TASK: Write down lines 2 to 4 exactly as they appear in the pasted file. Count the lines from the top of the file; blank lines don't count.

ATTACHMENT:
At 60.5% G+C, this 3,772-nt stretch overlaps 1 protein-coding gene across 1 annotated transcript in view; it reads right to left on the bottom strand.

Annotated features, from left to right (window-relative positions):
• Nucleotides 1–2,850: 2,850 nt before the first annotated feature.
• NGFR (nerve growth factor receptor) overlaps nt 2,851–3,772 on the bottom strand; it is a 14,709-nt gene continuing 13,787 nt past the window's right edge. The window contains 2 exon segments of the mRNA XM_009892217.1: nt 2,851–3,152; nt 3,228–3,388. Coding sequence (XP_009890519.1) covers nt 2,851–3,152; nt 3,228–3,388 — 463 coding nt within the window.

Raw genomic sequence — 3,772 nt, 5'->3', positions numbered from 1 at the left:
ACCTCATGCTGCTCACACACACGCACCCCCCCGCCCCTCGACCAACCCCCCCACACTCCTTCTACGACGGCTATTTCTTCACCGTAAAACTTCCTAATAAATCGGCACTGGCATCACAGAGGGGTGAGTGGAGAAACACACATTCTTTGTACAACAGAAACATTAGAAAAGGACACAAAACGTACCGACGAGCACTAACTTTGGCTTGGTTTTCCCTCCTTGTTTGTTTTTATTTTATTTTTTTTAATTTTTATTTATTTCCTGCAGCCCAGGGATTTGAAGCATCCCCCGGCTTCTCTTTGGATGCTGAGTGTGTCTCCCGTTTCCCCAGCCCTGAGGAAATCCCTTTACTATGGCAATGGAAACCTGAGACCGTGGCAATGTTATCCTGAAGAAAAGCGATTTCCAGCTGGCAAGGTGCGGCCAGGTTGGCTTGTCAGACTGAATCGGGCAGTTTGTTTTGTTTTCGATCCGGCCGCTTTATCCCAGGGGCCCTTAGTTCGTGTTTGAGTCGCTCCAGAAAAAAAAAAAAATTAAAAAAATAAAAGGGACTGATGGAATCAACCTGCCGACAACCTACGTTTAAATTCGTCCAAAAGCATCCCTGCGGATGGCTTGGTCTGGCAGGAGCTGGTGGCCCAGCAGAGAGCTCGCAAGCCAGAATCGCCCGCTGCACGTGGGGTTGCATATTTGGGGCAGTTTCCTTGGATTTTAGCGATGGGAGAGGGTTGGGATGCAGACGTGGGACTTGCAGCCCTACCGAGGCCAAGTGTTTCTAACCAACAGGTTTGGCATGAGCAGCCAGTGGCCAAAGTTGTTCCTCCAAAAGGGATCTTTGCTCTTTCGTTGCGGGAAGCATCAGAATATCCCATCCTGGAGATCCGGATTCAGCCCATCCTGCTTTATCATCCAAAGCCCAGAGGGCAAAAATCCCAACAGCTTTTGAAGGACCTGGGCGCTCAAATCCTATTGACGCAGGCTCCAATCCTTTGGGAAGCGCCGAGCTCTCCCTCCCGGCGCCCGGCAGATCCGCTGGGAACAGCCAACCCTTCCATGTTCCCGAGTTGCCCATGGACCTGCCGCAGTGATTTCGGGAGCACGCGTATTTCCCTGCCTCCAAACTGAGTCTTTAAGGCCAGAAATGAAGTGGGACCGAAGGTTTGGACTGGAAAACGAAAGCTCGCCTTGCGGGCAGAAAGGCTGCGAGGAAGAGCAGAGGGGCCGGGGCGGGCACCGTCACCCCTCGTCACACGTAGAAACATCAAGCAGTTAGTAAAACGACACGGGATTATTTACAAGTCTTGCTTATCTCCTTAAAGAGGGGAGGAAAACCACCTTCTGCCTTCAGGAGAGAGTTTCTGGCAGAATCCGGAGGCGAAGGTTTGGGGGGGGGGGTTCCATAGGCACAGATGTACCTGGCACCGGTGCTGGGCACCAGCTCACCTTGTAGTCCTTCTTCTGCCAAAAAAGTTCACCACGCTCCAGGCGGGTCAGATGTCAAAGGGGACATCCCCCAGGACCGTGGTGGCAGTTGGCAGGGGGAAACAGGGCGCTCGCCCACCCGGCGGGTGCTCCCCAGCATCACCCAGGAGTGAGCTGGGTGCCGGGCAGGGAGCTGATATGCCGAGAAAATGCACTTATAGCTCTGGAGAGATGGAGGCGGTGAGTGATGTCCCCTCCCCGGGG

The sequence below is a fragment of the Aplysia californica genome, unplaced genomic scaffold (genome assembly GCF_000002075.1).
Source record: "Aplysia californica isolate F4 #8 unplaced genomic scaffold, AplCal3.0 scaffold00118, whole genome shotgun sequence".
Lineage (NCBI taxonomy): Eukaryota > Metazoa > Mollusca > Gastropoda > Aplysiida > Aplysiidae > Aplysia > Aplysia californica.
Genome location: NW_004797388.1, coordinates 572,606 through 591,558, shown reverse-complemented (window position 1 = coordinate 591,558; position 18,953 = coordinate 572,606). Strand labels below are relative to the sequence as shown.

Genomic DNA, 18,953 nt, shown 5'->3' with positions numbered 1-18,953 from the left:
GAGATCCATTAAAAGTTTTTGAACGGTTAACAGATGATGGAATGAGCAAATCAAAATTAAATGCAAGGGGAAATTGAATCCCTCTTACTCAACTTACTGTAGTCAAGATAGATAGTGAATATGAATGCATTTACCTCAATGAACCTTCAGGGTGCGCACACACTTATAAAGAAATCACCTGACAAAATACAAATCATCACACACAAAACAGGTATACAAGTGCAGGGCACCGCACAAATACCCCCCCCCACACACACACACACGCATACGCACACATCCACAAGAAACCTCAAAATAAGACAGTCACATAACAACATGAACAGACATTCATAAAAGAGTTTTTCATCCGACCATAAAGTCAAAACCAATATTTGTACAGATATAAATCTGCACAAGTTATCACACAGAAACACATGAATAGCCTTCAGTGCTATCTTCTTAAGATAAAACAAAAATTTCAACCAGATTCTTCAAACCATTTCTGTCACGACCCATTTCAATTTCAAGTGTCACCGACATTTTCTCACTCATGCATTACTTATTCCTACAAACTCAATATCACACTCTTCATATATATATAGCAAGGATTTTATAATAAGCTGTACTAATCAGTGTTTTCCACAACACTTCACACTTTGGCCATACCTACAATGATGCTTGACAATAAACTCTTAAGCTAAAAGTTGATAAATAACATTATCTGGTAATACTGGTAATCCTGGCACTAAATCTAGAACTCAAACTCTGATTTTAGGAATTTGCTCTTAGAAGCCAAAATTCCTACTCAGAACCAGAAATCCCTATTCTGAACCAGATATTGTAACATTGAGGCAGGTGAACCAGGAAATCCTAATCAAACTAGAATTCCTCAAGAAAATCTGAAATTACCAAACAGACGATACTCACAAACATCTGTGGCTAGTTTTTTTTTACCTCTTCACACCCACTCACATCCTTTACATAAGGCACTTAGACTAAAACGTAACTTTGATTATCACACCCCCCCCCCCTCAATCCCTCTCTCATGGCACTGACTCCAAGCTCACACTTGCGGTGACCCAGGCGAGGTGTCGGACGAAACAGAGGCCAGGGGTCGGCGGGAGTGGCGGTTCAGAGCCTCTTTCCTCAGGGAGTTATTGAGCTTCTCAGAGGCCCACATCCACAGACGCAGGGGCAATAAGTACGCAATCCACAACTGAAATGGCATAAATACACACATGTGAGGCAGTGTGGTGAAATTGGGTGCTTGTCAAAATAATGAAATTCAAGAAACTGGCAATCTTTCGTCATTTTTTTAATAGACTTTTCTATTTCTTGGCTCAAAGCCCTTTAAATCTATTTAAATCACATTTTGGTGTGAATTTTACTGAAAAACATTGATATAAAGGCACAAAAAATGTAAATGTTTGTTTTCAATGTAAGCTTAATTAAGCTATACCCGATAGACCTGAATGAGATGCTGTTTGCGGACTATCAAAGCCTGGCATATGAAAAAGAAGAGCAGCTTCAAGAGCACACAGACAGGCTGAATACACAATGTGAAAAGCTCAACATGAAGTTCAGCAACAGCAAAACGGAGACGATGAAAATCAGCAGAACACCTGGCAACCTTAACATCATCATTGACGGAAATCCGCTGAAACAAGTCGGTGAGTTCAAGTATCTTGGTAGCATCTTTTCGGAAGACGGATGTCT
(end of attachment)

Annotated features, from left to right (window-relative positions):
• Nucleotides 1–2,850: 2,850 nt before the first annotated feature.
• NGFR (nerve growth factor receptor) overlaps nt 2,851–3,772 on the bottom strand; it is a 14,709-nt gene continuing 13,787 nt past the window's right edge. The window contains 2 exon segments of the mRNA XM_009892217.1: nt 2,851–3,152; nt 3,228–3,388. Coding sequence (XP_009890519.1) covers nt 2,851–3,152; nt 3,228–3,388 — 463 coding nt within the window.